Essay Writing

University of Virginia Supplemental Essays: "Oddball" questions

Welcome back to the UVA supplemental essays guide. Here are some brainstorming tips for the oddball prompts! 

Answer one of the following questions in a half page or roughly 250 words.

What’s your favorite word and why?

This prompt has been posed by UVA for a few years in a row now, and it’s one that students usually love or hate. If this question immediately tickles your fancy and you have an idea for the word you’d like to highlight, go for it! If you look at this prompt and feel totally stuck, but still want to try answering it, try this trick: What might you tell admissions about yourself that they haven’t already heard from you in your Common App essay? Is there something in your history and experience worth expanding upon? Once you’ve identified what you want to discuss, think about what words might be helpful launch points for describing that experience and back into your “favorite word.” This is also a great strategy for choosing a word that is slightly less expected than those submitted by the average applicant.

We are a community with quirks, both in language and in traditions. Describe one of your quirks and why it is part of who you are.

This is another prompt that has appeared on past UVA applications. Most students we’ve worked with seem to have difficulty defining the word “quirk” as it applied to themselves. We like to think of a quirk as something you do regularly that is a bit bizarre or charming. Whatever you choose to highlight, it should reveal something to admissions about your character and personality. If you don’t think you have quirks, you’re probably just not attuned to them – they’re hard to identify from the inside. So maybe ask a parent or a friend if you do anything out of habit that makes them laugh or even shake their heads in mock disapproval. You’d be surprised what you do routinely and never notice!

Student self-governance, which encourages student investment and initiative, is a hallmark of the UVA culture. In her fourth year at UVA, Laura Nelson was inspired to create Flash Seminars, one-time classes which facilitate high-energy discussion about thought-provoking topics outside of traditional coursework. If you created a Flash Seminar, what idea would you explore and why?

Responding to this prompt is a fantastic way to showcase an area of interest or passion you have not had the opportunity to expand on already. Maybe you want to teach an entire course of the history of rock poster art. Or pizza-making. Can you combine two of the things you love and discuss the unusual ways in which these things intersect with and influence each other? Make sure you are answering the question and that you frame your subject of interest as something that would make for an interesting course. And try not to limit yourself to the academic – many subjects can be explored through an intellectual lens if you approach them in an unexpected and creative way.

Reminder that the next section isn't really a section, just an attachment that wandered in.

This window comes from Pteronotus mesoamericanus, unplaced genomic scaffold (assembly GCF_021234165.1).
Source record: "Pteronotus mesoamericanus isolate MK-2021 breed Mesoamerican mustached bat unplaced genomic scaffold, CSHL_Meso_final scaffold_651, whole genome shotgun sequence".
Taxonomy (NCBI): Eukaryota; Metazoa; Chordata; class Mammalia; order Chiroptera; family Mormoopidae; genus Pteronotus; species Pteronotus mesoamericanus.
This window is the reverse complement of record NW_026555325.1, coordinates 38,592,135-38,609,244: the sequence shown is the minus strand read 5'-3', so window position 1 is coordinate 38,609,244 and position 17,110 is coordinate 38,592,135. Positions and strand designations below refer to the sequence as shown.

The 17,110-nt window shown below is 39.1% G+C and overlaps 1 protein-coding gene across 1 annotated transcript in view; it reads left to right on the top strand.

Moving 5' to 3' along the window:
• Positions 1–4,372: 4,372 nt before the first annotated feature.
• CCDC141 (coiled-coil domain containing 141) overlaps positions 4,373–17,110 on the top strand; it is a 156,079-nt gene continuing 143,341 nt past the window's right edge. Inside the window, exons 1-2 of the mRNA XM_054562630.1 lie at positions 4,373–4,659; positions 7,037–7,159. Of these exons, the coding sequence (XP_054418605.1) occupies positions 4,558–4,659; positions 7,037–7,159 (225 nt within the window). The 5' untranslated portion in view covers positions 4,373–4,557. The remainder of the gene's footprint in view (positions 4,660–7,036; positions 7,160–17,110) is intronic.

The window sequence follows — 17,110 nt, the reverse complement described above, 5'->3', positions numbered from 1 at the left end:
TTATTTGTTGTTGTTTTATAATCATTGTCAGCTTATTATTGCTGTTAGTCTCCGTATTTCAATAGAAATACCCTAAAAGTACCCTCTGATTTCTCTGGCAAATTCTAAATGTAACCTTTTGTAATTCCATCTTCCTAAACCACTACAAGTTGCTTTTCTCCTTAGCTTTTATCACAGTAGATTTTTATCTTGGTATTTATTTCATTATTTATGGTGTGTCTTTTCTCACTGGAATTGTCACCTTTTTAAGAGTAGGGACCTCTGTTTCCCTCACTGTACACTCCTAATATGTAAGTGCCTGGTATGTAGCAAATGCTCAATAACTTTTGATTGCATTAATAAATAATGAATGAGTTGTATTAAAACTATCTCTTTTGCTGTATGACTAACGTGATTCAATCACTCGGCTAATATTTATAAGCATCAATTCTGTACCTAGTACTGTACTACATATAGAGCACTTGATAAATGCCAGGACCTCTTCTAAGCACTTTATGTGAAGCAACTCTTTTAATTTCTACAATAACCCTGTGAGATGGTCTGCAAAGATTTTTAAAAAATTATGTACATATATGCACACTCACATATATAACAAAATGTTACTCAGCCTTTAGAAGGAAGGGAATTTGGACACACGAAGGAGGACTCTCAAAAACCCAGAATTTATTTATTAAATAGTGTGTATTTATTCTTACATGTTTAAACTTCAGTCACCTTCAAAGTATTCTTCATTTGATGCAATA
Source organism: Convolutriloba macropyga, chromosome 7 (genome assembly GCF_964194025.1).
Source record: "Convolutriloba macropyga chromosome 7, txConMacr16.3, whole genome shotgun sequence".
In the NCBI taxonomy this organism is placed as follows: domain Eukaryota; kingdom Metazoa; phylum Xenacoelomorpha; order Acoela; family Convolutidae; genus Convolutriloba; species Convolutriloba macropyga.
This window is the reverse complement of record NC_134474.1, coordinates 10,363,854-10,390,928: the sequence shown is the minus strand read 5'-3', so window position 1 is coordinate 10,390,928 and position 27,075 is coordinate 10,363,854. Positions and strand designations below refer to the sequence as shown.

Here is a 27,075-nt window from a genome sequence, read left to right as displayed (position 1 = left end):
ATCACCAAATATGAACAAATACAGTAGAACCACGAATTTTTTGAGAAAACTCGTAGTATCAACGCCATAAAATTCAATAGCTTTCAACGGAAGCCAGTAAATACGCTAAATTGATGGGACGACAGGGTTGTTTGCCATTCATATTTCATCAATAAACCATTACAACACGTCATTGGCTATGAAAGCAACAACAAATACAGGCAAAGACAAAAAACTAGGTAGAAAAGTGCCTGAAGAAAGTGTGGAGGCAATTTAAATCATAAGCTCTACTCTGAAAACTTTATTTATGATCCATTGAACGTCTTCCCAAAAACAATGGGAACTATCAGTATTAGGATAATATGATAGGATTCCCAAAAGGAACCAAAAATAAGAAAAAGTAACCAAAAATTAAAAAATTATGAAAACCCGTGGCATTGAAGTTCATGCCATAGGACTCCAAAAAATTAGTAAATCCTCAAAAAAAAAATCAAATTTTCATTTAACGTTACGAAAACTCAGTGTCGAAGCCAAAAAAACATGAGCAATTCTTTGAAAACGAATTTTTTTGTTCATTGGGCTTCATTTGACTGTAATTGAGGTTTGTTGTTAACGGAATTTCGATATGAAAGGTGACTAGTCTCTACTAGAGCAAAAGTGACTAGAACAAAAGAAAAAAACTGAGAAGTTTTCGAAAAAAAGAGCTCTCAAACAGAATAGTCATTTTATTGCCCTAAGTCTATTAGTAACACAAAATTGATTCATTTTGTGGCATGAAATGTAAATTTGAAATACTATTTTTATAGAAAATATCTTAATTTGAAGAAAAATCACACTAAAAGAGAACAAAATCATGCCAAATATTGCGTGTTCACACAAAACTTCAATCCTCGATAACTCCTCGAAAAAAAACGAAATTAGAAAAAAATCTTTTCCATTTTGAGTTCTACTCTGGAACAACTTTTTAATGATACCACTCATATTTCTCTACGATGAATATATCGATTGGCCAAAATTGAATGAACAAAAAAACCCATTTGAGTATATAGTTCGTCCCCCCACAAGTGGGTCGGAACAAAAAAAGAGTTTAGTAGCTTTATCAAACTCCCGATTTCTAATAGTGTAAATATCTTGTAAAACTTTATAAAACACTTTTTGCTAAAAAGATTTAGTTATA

UVA students paint messages on Beta Bridge when they want to share information with our community. What would you paint on Beta Bridge and why is this your message?

This final prompt choice is glorious in its infinite potential. You can choose to elaborate on anything about which you feel passionately here. Do you want to send a message to your fellow students about the environment? Maybe you want to rally students to join you at a demonstration of some kind. What is important to you, and what might be important to communicate to other people in your community? Essays responding to this prompt tend to lean in the direction of activism and community engagement, but don’t feel limited to these angles – anything you want to share with other UVA students is fair game, as long as it is reflective of something about which you feel strongly. After all, you’re trying to communicate what it important to you, both to the community and to admissions.

This brings us to an end of the UVA series. We hope you liked it! Give us a call or come on over if you want us to look at your essays! 

University of Viginia Supplemental essays: "Why college?"

University of Virginia is a public institution that was founded in 1819. It has a total undergraduate enrollment of 16,331, its setting is suburban, and the campus size is 1,682 acres. It utilizes a semester-based academic calendar. University of Virginia's ranking in the 2018 edition of Best Colleges is National Universities, 25. Some of the greatest minds graduated from UVA, from Edgar Alan Poe to Tina Fey. 

UVA has two supplemental questions: the why, and the oddball essay. Lets start with the why question!

1. We are looking for passionate students to join our diverse community of scholars, researchers, and artists.  Answer the question that corresponds to the school/program to which you are applying in a half page or roughly 250 words.